After what seems a human-directed ransomware attack, I am analyzing the system. It is a Windows Server 2016 and I had created the usual Administrator account. Now I see that during the attack, a new "Administrador.WIN-RSDLE3HIAER" account has appeared under C:\Users folder. The old plain Administrator still exists but it seems like all files are now under the newly created account (Donwloads, favorites, Desktop, etc... are still in the original account, but empty). It is like the profile was moved to the new Account.

My question, in the search of learning is why is this done, why creating a new account? Is this some kind of self-protection from the attackers? Why is all my original content now under the newly created account? I could still enter "Administrator" under the login page and access my profile so this is why I cannot understand the nature of the new account/folder, how I got redirected... in a word... how does this thing work?


  • Is it possible that you confuse "account" with "user profile"? Ie. is "Administrador.WIN-RSDLE3HIAER" just a folder in C:\Users or does an account by that name actually show up in Computer Management - Local Users and Groups - Users? What is the owner of the folder C:\Users\Administrador.WIN-RSDLE3HIAER? Jun 10 '20 at 22:53
  • @TilmanSchmidt, I have not been able to boot to OS yet, so I cannot answer those questions.I am currently running some LiveCD Antivirus just to have time to analyze the system whenever I can boot it up. :-(
    – kankamuso
    Jun 11 '20 at 13:37
  • @TeroKilkanen, that is a nice post and I am currently trying to understand where it came from and how. This is why I ask about the fact that what seemingly is a new Admin account has appeared... Why do they do it, what is its reason to exit. Just trying to learn from this experience. But cannot find technical info in that text about this specific problem (perhaps I am that 5% :-)).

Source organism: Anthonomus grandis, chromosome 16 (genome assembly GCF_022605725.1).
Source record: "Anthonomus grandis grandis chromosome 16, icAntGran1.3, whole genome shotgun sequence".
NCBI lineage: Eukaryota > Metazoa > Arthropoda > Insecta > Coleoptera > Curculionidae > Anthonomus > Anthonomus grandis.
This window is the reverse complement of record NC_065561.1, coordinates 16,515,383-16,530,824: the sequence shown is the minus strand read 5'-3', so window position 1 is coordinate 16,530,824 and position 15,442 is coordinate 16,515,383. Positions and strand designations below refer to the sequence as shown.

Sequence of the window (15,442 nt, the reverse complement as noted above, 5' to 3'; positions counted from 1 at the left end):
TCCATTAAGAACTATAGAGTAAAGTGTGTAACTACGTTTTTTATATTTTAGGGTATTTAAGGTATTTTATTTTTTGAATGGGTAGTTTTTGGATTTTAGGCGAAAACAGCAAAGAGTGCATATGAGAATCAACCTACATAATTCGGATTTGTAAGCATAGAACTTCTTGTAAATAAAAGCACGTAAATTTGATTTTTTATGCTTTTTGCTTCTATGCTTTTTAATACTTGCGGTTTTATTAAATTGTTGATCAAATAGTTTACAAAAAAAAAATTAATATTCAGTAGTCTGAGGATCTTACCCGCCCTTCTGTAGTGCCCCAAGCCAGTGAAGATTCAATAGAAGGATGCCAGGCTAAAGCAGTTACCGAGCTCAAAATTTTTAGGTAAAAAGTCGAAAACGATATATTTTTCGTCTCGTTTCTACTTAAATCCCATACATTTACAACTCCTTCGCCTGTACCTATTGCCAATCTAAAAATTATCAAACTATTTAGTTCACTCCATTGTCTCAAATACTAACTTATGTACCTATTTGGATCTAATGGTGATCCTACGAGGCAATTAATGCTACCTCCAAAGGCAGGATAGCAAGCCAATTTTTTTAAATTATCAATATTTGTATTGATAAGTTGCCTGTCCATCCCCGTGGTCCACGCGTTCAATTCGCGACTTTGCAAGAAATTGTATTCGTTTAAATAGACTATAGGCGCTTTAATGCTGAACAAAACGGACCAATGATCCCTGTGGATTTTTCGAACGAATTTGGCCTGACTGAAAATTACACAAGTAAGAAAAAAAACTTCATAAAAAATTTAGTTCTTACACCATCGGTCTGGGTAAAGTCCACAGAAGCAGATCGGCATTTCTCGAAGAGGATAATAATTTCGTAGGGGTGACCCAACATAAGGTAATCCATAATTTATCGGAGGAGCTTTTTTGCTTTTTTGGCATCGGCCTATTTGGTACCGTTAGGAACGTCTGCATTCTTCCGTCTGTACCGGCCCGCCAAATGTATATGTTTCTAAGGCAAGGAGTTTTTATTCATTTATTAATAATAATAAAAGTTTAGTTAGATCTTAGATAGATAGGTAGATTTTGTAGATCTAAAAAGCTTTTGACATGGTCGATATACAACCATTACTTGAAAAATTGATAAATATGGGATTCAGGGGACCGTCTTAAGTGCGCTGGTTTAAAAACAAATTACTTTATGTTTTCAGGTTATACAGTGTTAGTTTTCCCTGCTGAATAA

– kankamuso
    Jun 11 '20 at 13:41
  • 1
    @kankamuso, the reason I'm asking is this: When Windows decides for whatever reason that the existing user profile of a user is unusable, it creates a new one automatically, and also tries to move the user's files over from the old profile folder to the new one. The name Administrador.WIN-RSDLE3HIAER looks quite similar to the sort of folder name which Windows creates in such a case. So this mechanism would match your description, were it not for the fact that you report an actual account by that name. I'll attempt an answer in that direction. Jun 14 '20 at 12:19

Possible explanation: there is no new account, nor was the new folder intentionally created by the attacker. The user profile of the administrator account was damaged during the attack, or by some defense or recovery measures. This has then triggered the profile repair mechanism of Windows.

When Windows encounters an unrecoverable error loading the profile of a user while logging on, it creates a new profile folder automatically, appending a random suffix to the name. It also tries moving over as much of the data as possible from the old, damaged profile. So the folder C:\Users\Administrador.WIN-RSDLE3HIAER would just be a new profile folder for the existing administrator account Administrador.

To confirm this, check the the owner and permissions of the folders C:\Users\Administrador and C:\Users\Administrador.WIN-RSDLE3HIAER, and match them to the local users in the Windows Security Account Manager (SAM) database. If you are doing this from a live Linux system, use a tool like chntpw to access the SAM database file %SystemRoot%\System32\config\SAM.

  • I think you are right. Just to test, I deleted de built-in profile and upon login it was recreated again using Administrator-SERVER02 (machine name). The old annoying folder had disappeared and both Administrator and ADMINISTRATOR-SERVER02 co-existed.
    – kankamuso
    Jun 14 '20 at 14:26

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